Mineral Wells Index
By CHRIS AGEE
Widespread communication outages were reported throughout Mineral Wells Thursday. Residents, businesses, and agencies of all stripes faced varied difficulties as a result of cell phone, landline, Internet, and cable interruptions.
An AT&T employee who requested anonymity confirmed crews working along U.S. Highway 180 East between
Mineral Wells and Weatherford cut a fiber-optic cable line.
According to John Richardson of the city’s Information Technologies Department, two separate outages were reported – shortly before midnight Wednesday and around 9 a.m. Thursday.
He said residents reported a variety of services had either been suspended or significantly limited. AT&T and SuddenLink were among the two providers most commonly cited as deficient, he added.
Richardson added the two events were likely related, though he did not speculate as to the cause or duration of the outages.
SuddenLink General Manager Raymond Greenwood said the company leases fiber-optic cables from AT&T and is dependent on its service. He could not offer any insight aside from the observation a line had apparently been cut.
“I’ve seen it take hours [to repair],” he said, “because you couldn’t find the cut.”
Since the cables are leased and not under SuddenLink’s control, Greenwood said he did not have much more information than the average consumer.
“We’re the customer like you are,” he said.
Nearly everyone in the city experienced some level of inconvenience due to the outage.
City Administrator Peggy Gustin said she fielded many citizen complaints Thursday morning, noting people were unable to send or receive calls through various providers. She explained her cellular and home phones were not functioning but phone service in her office was.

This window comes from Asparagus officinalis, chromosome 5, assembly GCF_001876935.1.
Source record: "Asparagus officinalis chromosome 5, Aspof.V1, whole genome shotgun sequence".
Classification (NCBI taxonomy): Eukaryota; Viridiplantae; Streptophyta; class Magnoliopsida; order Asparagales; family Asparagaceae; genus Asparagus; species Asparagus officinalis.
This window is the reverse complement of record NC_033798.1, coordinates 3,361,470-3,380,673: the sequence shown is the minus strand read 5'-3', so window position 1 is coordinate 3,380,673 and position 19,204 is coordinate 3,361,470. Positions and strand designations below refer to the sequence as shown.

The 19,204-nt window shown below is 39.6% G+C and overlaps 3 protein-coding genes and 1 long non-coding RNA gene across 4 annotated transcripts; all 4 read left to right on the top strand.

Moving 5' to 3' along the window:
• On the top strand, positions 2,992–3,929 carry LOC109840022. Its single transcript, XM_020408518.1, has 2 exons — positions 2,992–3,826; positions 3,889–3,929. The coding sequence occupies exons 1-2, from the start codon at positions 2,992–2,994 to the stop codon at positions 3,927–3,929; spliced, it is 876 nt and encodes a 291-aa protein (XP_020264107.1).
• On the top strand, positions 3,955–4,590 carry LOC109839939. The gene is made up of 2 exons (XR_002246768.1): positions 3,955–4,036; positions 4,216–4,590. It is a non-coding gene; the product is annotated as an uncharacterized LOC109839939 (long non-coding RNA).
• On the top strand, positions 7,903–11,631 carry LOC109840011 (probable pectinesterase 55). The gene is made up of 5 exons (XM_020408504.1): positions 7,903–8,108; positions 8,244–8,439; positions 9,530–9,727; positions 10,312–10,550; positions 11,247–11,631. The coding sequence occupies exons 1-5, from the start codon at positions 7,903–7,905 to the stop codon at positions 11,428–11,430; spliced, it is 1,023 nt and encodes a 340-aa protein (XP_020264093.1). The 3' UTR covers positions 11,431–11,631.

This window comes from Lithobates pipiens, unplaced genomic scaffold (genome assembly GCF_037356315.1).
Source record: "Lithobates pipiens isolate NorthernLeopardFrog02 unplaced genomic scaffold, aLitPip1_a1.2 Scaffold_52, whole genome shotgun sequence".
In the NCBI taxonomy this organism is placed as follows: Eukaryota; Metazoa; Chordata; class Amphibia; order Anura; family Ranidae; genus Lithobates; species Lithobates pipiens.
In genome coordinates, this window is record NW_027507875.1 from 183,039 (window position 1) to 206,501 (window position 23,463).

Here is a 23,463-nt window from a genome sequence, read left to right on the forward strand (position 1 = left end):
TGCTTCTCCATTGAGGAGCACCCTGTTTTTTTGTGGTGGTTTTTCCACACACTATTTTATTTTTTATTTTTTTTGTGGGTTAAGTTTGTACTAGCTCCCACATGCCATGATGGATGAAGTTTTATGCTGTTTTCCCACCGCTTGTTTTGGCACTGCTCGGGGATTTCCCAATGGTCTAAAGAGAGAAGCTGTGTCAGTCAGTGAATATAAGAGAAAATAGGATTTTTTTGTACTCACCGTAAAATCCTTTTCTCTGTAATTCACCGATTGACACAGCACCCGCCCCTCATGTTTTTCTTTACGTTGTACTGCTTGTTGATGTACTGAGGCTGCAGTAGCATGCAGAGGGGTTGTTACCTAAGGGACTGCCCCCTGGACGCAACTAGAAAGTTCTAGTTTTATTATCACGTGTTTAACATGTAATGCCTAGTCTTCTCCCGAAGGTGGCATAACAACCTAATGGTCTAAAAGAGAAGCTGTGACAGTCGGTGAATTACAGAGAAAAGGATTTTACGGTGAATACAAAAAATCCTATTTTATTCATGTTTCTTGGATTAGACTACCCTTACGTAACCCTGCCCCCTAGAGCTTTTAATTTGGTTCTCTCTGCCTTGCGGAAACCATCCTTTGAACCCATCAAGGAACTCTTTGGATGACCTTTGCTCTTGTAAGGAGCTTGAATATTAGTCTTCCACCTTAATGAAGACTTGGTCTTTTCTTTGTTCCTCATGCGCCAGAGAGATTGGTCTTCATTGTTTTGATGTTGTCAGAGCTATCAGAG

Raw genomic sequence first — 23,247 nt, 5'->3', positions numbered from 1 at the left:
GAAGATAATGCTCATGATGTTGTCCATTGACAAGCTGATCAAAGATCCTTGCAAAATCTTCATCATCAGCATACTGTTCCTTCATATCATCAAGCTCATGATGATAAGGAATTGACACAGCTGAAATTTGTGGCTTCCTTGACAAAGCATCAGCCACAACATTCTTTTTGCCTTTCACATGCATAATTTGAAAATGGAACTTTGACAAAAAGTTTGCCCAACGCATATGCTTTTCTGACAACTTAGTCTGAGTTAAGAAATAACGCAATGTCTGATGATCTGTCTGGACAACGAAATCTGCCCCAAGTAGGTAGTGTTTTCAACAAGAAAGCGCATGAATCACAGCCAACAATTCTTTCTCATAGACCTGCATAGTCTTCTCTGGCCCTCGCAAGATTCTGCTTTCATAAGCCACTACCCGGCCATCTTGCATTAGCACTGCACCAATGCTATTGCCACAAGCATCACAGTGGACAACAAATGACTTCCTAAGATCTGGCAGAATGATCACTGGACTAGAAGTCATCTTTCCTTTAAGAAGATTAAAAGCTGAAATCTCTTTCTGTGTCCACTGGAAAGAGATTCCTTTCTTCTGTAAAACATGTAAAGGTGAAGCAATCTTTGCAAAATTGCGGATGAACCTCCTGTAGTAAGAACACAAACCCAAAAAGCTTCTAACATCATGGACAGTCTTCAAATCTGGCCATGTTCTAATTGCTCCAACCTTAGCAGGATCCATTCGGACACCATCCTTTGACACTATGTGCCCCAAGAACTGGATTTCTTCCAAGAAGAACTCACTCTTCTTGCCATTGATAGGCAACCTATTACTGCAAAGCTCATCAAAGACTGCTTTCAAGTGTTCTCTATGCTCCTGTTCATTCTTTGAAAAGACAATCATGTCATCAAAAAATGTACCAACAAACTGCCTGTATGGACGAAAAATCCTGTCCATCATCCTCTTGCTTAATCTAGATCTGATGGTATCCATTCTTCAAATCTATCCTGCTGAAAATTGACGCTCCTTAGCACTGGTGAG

Additionally, while there was extremely limited Internet access, she said reports from south of town showed residents there were able to get online.
Mayor Mike Allen said he first noticed the outage late Wednesday night when his cable service was interrupted.
While residents suffered through a lack of connectivity, area businesses and emergency services faced further hardships.
Palo Pinto General Hospital CEO Harris Brooks said the facility acted swiftly and decisively upon learning of the outage. He said hospital staff first contacted their telephone service provider before determining which lines of communication were down.
“We enacted our disaster plan,” he said, “we have one dealing specifically with communication.”
He said such unpredictable situations also call for flexibility and quick reactions.
“There’s not enough planning you can do. We determined what we were without,” he said, explaining almost all cellular service was interrupted.
“Cell phones were our Plan B. Plan C is walkie-talkies and walkers,” he noted, though staff did not have to resort to those provisions.
“Our internal phone service was working,” Brooks said, adding staff then called to surrounding buildings and made an announcement via hospital intercom.
The facility’s next concern, Brooks said, was for patients requiring transfer to another hospital. Fortunately, he said, a supervisor was able to make cellular calls through an alternate carrier service.
He said staff rebounded well and made it through the incident successfully.
As with any disaster, he said administrators will meet to discuss their reaction and ways to more effectively handle a similar situation in the future.
Many retailers did not fare well as system failure cost them significant credit and debit card sales.
A Family Dollar employee confirmed the retailer was unable to accept any form of payment aside from cash Thursday morning, noting cell and landline phone service was also interrupted.
At least one convenience store suspended fuel sales entirely for much of Thursday due to system failures.
While its off-site ATM machine was operational during the outage, a sign on the First State Bank entrance indicated the branch was closed due to the outage.
Crews worked at the construction site, east of Cool, throughout the day until service was restored shortly before 2 p.m.